The Sheik's Kidnapped Bride(Desert Rogues, Book 1)(37) by Susan Mallery
“Does he have a choice?” Amber asked, bitterness sharpening her words. “Did you give him the out he needed? Did you ever once think of anyone but yourself? Of course not. He was married before he had time to consider the alternatives, and you took advantage of him. You’re greedy and selfish.”
Dora took another step back. “It wasn’t like that,” she said softy. “I never—”
Amber dismissed her with a wave of her hand. “You think we don’t know the truth? The very day after your wedding, you went shopping and spent thousands of dollars on clothes. What about that wedding ring and the jewels?”
“There aren’t any jewels,” she protested weakly. “The hair ornament is Fatima’s. And I didn’t ask for any clothes.”
“No, but you took them, didn’t you. You refused nothing.”
Amber made her sound so horrible. Dora held on to the last thread of her dignity and refused to cry. Khalil had insisted on the clothes. She hadn’t wanted to go shopping at all. Amber could say what she liked about that, but Dora knew what had happened.
“You’re wrong,” she said.
Amber glared at her. “Am I? We’ll just see. You’ve trapped Khalil into marriage, but that’s just for now. In time his passion for me will overcome his duty, and he’ll leave you. El Bahar has made much progress in the past fifty years, and it’s surprisingly easy for a man to divorce his wife…even a prince. I wouldn’t get too used to living in the palace if I were you.”
“He wouldn’t,” Dora whispered, even as she knew he very well could.
“Don’t count on it. I know Khalil. I know him down to his soul. I know that I am in possession of his heart. Can you say the same?”
With that she turned and left as quietly as she’d come. Dora stared after her. Pain swept through her, agonizing waves that left her broken and disillusioned. All she’d wanted, all she’d hoped for, it had all been a lie. Khalil didn’t want her—he’d never wanted her. She’d been an impulse and then a mistake. He hadn’t wanted to marry her. Why hadn’t she seen that?
Dora looked up and saw Rihana standing in the doorway to the harem.
The pretty, young servant smiled at her. “Come, it is time for you to be married.”
The old man in front of them spoke ancient words. Around them, dozens of people sat on fat pillows, while candles lit the vastness of the room. But for Dora, the world had been reduced to a sharp pain, a futile quest for forgetfulness, and the death of a dream.
Even as Khalil took one of her hands in his and spoke, she couldn’t think about anything but what that woman had said. The lies, dear God, they had to be lies. She couldn’t have been speaking the truth. That wasn’t possible. Khalil had said he wasn’t sure he could leave New York without her, hadn’t he? She pressed her fingertips to her temple and tried to remember what, exactly, had happened the night they’d made love…and the next morning. Had she misunderstood? Was that possible? Had his proposal been a courtesy, nothing more?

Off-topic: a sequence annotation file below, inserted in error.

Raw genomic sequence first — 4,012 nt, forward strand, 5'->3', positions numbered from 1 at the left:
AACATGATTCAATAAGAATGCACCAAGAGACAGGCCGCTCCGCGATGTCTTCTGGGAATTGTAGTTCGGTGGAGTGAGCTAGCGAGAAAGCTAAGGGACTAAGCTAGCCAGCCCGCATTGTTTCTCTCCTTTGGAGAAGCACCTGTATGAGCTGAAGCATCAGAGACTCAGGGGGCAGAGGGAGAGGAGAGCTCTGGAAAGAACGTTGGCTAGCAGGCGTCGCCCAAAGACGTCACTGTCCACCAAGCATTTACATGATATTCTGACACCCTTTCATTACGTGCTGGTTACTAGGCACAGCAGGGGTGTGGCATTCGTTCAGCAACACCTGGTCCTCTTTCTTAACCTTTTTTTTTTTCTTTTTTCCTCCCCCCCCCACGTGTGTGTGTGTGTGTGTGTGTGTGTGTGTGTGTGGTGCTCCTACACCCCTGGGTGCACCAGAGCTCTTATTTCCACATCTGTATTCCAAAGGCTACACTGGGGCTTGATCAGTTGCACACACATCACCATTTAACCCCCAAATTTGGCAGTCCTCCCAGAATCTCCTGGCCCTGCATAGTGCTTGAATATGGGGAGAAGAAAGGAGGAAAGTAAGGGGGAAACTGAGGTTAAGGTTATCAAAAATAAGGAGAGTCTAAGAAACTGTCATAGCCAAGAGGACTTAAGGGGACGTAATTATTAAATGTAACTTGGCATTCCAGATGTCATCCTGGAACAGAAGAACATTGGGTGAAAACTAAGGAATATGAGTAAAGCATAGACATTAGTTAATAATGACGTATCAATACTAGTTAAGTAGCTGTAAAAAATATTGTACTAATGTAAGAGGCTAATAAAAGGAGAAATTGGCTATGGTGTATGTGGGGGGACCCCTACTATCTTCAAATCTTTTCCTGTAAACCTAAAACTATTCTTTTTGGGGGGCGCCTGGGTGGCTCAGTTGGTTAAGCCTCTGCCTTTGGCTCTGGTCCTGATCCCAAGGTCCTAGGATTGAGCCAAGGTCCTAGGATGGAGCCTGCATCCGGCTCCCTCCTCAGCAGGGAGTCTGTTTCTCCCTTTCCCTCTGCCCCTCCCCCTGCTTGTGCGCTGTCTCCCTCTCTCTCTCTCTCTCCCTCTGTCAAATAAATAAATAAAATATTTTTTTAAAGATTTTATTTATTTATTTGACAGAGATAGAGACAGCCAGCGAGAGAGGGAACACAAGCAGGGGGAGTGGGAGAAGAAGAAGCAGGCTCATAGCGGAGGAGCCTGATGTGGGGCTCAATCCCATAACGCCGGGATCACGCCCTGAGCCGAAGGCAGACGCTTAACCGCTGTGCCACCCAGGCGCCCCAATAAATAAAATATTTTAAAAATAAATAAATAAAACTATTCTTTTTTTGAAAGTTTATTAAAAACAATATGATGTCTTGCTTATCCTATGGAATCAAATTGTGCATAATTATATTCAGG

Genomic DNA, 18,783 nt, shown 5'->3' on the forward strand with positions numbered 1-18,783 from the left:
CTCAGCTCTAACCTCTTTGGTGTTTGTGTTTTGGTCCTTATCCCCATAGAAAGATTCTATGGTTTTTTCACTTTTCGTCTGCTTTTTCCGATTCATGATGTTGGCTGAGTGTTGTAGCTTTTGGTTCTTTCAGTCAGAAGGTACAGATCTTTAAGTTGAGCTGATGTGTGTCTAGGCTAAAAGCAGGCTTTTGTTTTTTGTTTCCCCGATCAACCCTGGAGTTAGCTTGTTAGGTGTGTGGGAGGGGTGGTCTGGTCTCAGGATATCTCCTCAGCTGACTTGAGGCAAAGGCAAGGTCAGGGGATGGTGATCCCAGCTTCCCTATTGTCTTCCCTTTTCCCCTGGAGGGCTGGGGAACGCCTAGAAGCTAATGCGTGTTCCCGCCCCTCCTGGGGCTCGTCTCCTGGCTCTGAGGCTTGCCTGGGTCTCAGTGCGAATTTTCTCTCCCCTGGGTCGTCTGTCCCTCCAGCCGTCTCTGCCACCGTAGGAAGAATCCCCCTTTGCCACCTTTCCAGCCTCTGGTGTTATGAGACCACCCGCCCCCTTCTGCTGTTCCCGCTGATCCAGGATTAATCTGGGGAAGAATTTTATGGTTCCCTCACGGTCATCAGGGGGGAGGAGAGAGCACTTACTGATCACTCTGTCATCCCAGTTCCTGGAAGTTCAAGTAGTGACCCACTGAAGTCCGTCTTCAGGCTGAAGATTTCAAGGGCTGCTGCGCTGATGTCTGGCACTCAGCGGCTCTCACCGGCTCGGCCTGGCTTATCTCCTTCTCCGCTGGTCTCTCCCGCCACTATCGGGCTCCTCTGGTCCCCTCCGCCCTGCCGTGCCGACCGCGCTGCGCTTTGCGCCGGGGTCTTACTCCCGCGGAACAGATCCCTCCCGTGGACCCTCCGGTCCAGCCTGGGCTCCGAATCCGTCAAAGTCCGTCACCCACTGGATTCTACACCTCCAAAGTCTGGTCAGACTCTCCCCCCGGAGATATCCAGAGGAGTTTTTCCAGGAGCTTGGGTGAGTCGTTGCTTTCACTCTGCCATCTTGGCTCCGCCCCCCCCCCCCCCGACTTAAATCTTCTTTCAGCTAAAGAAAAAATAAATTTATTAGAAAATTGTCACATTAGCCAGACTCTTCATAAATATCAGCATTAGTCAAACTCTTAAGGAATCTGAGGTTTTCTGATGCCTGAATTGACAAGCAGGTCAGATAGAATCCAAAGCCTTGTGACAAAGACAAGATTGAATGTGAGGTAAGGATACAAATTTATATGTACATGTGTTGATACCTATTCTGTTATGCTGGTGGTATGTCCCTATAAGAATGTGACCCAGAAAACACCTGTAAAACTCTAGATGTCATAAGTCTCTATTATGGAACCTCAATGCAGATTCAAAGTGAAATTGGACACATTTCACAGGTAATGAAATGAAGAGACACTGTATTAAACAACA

No, she thought frantically. He’d insisted. She’d thought it was all a joke, but he’d pursued her, hadn’t he? Just as he’d really convinced her that he wanted her. She remembered him taking off his clothes so that he could show her the proof of his desire. She hadn’t imagined that—after all, she’d never seen a naked man before. So that part had really happened. Surely he couldn’t have been able to pretend to want her if he hadn’t felt that way. Except she didn’t know enough about men to figure out any of this. Could he have been aroused for other reasons? Had he been thinking about Amber instead? But if he’d been thinking about his fiancée, why had he come to Dora’s bed?
The holy man spoke more words. Incense filled the large hall. The room seemed to tilt and spin, and then Khalil removed her veil and pressed his mouth to hers.
The intimate contact caught her off guard. She flinched in surprise, then tried not to feel the familiar heat of his mouth. Despite her pain and confusion, just the lightest brush of his lips against hers sent liquid heat pouring through her body. If he had continued kissing her, or if he’d touched her anywhere else, she would have found herself unable to resist him.
The reality of her need for this man terrified her. They’d only been together once. How could she have changed so much in such a short period of time, and how could she go back to what she’d been before? She didn’t want to be vulnerable to him; she needed to be strong.
When Khalil raised his head, the crowd around them cheered. He grinned as he tucked the veil back in place. “Now you are officially my wife, little desert rose. What do you say to that?”
She searched his face, desperate to find a clue, a hint that he was happy and that this was what he wanted. But she didn’t know him well enough to read his expression. She could only guess, and the new questions in her mind made her question everything she found.
But he was torn from her before he could say anything. A group of men spirited him away, while dozens of women led her in the opposite direction. In a matter of minutes she and Khalil had been led across the hall into an even larger room set with dozens of huge tables. They were seated next to each other at the center of the largest banquet table. A feast lay before them, but the thought of eating churned Dora’s stomach.
She tried to concentrate on her surroundings. The beauty of the room, ancient tapestries hanging from an arched ceiling nearly three dozen feet overhead, the open windows and doorways leading to balconies overlooking the sea, the lush displays of tropical flowers filling corners and overflowing the tables, caught her eye if not her attention.
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